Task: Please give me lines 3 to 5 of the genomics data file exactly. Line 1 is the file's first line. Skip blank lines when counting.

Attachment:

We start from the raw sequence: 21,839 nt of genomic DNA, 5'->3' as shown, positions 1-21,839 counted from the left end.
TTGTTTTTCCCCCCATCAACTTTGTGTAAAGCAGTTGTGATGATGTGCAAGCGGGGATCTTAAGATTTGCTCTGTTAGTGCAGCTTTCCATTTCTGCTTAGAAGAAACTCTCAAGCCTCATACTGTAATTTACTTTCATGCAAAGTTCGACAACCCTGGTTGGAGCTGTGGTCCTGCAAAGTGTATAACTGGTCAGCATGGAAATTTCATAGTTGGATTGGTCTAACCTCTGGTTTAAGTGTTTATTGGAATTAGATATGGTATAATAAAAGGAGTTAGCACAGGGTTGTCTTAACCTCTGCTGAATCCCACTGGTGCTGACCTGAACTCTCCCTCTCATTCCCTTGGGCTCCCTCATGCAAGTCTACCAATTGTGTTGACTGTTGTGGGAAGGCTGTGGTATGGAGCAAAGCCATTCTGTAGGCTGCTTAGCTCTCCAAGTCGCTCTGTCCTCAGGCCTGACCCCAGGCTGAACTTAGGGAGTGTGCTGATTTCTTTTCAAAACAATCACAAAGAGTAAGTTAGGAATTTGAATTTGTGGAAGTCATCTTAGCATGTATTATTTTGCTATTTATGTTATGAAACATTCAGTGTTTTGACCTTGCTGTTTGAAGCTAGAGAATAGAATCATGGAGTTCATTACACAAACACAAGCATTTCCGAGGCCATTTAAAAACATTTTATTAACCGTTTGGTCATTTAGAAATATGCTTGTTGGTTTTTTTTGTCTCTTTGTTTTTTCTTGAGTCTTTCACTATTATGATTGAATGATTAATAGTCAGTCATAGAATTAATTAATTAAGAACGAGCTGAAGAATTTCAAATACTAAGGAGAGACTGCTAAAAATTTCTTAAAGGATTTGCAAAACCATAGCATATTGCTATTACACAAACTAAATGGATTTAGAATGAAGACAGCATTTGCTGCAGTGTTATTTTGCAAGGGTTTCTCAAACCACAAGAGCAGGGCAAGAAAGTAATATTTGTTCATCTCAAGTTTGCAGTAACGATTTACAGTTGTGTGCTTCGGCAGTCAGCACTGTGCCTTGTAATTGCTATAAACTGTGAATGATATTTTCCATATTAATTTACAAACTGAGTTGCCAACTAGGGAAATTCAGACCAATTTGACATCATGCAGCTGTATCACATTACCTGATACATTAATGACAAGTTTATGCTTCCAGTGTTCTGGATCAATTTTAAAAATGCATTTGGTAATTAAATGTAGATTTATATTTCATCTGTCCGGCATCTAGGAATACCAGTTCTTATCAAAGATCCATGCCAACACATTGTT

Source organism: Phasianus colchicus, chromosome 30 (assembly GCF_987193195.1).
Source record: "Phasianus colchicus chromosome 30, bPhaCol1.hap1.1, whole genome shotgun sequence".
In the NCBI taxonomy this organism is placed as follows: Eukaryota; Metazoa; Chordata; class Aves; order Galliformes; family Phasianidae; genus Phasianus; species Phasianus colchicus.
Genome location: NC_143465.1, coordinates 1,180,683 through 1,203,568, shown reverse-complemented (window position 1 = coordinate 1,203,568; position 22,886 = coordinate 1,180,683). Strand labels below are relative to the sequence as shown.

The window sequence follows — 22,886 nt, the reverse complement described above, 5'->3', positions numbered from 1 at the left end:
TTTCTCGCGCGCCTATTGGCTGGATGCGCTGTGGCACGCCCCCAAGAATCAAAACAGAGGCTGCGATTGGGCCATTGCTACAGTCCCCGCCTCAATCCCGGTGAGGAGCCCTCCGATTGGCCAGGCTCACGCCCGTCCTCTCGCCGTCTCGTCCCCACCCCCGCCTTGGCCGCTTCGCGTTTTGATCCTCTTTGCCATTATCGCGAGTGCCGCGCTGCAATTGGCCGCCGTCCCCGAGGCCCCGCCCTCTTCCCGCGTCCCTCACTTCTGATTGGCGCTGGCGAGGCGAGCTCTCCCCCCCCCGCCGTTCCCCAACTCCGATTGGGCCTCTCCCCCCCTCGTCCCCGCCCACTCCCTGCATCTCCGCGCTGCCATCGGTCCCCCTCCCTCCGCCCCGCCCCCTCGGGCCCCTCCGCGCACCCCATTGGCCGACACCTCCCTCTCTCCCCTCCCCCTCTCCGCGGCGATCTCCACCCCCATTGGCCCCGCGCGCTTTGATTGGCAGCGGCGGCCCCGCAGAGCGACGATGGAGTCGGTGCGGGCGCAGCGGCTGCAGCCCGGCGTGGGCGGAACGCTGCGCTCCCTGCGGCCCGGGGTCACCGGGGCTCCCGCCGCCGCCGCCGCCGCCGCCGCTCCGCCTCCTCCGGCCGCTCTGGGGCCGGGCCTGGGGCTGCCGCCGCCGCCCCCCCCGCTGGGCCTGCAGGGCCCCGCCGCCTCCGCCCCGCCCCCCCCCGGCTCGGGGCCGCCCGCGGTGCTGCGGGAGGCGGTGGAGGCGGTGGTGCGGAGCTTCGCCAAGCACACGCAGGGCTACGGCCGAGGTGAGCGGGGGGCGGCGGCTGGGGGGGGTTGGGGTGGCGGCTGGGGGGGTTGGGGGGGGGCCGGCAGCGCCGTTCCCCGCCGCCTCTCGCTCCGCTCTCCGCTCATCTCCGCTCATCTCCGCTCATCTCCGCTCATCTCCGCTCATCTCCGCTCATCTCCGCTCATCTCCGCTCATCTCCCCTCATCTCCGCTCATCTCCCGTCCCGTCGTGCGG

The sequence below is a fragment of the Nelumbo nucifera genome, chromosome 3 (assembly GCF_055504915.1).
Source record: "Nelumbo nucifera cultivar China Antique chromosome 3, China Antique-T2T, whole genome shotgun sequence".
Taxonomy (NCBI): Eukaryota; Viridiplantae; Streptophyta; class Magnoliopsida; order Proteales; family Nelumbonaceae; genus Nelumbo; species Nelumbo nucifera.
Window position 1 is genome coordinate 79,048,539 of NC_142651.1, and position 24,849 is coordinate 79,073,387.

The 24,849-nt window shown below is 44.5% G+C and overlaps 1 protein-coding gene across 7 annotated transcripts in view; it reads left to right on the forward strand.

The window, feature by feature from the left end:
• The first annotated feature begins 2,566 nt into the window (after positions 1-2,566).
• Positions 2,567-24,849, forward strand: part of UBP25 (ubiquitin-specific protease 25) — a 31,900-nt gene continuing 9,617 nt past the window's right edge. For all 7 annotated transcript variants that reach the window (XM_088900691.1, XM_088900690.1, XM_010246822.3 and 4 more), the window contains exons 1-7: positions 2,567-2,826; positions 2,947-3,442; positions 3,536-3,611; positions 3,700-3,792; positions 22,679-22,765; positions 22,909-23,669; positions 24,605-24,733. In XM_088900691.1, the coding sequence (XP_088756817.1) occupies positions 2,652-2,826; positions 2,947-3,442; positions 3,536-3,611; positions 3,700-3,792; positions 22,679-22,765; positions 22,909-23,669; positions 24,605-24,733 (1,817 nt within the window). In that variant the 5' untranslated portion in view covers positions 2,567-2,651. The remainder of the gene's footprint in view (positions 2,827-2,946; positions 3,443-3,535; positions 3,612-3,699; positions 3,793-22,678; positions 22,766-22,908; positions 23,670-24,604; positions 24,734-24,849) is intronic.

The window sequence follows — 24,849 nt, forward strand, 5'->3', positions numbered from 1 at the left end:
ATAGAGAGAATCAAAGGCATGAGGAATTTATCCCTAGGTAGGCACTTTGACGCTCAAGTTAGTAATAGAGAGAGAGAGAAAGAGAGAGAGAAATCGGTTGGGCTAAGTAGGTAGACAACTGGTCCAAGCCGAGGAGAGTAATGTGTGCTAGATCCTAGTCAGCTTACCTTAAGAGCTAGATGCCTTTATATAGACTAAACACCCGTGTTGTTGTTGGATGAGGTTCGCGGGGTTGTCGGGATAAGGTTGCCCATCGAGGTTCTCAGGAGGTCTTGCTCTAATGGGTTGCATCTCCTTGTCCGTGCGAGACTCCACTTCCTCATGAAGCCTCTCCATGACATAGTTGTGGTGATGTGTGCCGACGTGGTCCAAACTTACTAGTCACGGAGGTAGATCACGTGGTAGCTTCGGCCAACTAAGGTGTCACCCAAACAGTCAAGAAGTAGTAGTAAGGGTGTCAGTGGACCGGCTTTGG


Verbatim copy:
Source organism: Phasianus colchicus, chromosome 30 (assembly GCF_987193195.1).
Source record: "Phasianus colchicus chromosome 30, bPhaCol1.hap1.1, whole genome shotgun sequence".
In the NCBI taxonomy this organism is placed as follows: Eukaryota; Metazoa; Chordata; class Aves; order Galliformes; family Phasianidae; genus Phasianus; species Phasianus colchicus.